At WHAT cost?
Sugar and wheat flour come cheap at the new Metro Cash & Carry outlet in the city. But along with them come an array of questions on what is and what isn't fair trade, writes GOVIND D. BELGAUMKAR
People queuing up, awaiting their turn
"We are here to stay." Heinrich O.E. Birr, President, Asia-Pacific, Metro Cash & Carry International.
"We will win this battle." C. Abraham Varghese, All India Convener, Swadeshi Jagaran Manch, and Director, Centre for Bharatiya Marketing Development, on the campaign agaistn Metro Cash & Carry.
"It is a different shopping experience. I save about 10 to 20 per cent in my business purchases." Ravi, a shopkeeper in Mattikere.
"Metro will not mind losing Rs. 200 crore a year to systematically kill the competition. But we will win ultimately." K.N. Chayapathi, Convener, Bangalore Traders Action Committee formed to fight against Metro Cash & Carry.
CHEAP! THAT'S a word that spells magic. And all roads, right now, seem to lead to Metro Cash & Carry, which is in the eye of a storm ever since it opened its first outlet at Yeshwantpur. Those who have the Metro card (which allows you to enter the premises and make purchases) are ecstatic while the "have-nots" are upset.
Also upset are the wholesale traders, who see their business being hit because of the trading practices of the international chain. But Metro Cash & Carry labels it nothing more than "efficient handling of the supply chain". It claims to save up to 30 per cent by avoiding multiple layers in the chain, and therefore, offer attractive prices for goods. Traders call it "undercutting" , meant only to kill competition.
As for the State Government, the Minister for Urban Development, D.K. Shivakumar, says the traders should face the competition head-on. After all, when Metro invested Rs. 176 crore on its two distribution centres at Yeshwantpur and Konanakunte on Kanakapura Road, it was not just the cosmopolitan outlook of Bangalore that motivated the multinational to do so. Nor was it impressed by Bangaloreans' yen to embrace anything new. What mattered most, according to Mr. Birr, was the favourable attitude of the Karnataka GovernmentMr. Shivakumar even offered to amend the Agricultural Produce Marketing Committees (APMC) Act to enable Metro to trade in agricultural produce outside the APMC yard, which is not allowed at present.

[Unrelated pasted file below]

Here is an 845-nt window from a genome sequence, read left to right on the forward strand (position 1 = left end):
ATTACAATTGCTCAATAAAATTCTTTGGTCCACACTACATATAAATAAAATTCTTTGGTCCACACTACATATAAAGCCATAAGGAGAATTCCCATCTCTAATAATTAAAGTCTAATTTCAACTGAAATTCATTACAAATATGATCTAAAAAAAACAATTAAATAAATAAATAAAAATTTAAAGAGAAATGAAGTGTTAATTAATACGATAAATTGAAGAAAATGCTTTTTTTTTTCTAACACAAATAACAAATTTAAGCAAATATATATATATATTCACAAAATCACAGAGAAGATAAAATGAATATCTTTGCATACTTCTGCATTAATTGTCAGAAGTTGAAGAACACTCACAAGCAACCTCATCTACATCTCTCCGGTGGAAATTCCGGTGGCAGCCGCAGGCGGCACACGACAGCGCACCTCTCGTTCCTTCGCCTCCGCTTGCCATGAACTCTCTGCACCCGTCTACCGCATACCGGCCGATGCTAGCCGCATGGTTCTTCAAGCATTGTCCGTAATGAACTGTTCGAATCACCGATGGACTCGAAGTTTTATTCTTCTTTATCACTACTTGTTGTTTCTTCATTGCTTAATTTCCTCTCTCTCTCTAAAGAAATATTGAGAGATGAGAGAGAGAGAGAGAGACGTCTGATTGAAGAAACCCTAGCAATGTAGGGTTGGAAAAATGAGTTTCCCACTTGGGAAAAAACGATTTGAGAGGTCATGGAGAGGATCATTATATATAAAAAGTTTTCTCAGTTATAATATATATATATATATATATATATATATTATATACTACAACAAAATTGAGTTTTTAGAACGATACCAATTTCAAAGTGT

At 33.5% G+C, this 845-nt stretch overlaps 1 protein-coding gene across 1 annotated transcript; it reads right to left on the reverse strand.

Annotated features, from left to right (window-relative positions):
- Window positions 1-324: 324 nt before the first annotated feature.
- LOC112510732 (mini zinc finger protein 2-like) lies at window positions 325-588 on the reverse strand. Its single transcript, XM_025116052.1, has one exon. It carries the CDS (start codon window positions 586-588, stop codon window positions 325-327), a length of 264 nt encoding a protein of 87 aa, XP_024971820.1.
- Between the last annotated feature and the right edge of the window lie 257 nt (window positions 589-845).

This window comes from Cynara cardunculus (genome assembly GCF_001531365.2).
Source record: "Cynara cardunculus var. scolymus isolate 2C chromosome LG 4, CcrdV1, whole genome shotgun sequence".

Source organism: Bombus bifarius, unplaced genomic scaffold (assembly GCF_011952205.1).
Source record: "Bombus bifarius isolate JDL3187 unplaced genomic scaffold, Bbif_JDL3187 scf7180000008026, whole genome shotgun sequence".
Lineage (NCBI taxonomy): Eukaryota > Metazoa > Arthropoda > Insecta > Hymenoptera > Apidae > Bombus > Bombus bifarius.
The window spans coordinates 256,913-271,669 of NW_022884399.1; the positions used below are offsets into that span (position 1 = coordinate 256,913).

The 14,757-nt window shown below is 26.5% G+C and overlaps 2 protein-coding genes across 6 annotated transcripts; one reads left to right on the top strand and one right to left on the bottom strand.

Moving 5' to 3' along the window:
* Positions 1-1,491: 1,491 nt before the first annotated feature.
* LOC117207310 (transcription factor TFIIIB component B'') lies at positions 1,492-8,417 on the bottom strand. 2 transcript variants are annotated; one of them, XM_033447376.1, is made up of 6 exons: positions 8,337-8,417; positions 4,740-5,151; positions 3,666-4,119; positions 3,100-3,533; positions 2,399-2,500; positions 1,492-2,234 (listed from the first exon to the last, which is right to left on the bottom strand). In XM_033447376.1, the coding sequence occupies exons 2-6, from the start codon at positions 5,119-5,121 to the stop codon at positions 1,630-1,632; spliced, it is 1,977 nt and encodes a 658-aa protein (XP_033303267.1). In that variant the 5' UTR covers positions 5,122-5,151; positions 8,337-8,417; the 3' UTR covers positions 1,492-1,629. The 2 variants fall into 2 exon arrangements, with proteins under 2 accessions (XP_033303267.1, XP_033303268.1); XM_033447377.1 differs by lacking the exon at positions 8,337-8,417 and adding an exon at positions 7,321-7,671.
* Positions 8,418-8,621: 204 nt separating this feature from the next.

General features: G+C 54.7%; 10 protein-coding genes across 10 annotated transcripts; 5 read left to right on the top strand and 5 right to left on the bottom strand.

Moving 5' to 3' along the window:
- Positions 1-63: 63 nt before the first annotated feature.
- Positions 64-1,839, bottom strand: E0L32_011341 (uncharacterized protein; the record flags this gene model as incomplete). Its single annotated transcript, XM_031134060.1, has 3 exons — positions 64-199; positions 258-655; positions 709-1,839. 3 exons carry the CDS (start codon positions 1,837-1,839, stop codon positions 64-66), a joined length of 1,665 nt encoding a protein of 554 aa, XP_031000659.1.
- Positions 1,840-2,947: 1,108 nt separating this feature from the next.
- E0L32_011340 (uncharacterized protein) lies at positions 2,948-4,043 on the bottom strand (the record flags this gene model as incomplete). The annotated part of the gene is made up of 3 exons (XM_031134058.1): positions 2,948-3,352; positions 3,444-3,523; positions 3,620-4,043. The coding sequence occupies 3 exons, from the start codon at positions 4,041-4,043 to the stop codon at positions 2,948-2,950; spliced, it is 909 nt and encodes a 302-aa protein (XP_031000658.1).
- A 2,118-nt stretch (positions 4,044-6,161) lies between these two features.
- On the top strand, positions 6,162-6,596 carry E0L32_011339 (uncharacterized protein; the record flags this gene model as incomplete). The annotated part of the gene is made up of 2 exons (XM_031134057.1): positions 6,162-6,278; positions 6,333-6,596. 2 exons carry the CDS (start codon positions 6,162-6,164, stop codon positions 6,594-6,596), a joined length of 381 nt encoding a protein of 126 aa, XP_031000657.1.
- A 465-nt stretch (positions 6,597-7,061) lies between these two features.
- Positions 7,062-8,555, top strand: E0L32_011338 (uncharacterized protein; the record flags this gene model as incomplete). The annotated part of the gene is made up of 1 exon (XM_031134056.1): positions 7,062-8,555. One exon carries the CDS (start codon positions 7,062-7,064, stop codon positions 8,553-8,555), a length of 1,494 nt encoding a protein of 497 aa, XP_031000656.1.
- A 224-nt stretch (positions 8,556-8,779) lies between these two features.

Mr. Birr went a step ahead and stated that, "in his belief", the Government was considering an ordinance to allow the MNC to trade in 100-odd goods listed in the APMC Act. This is being perceived as indicative of the MNC's ability to get Government to do its bidding. When he said that a technical problem preventing Metro to trade in goods listed in APMC Act was causing "a major concern" over investment in Bangalore, the State Government could not take it lightly.
Mr. Varghese pointing out that Metro has a net worth of Rs. 2,76,000 crore, says: "Losing a couple of crores a month for future gains is peanuts for the company."
... before wheeling away their purchases. Photos: Sampath Kumar G.P.
But buyers are thrilled. Check out the price list: refined sugar is sold at Rs. 69 as against its MRP of Rs. 78.50 for 5 kg.. Wheat flour is Rs. 64 for 5 kg. (MRP Rs. 90), Amul Cheese Rs. 139 per kg. (MRP Rs. 159), an automatic washing machine Rs. 15,490 (MRP Rs. 22,990), a trolley bag Rs. 2,999 (MRP Rs. 6,950), a branded T-shirt Rs. 299 (MRP: Rs. 490), and a laptop Rs. 59,995 (MRP Rs. 74,750). Clearly, it is not for nothing that so many are desperate for a Metro card. Varun, a second division government clerk, who came to the Yeshwantpur outlet at 6 a.m., admitted he did not own any retail business that would entitle him to the card. But he had got an appointment to come back between 9 a.m. and noon.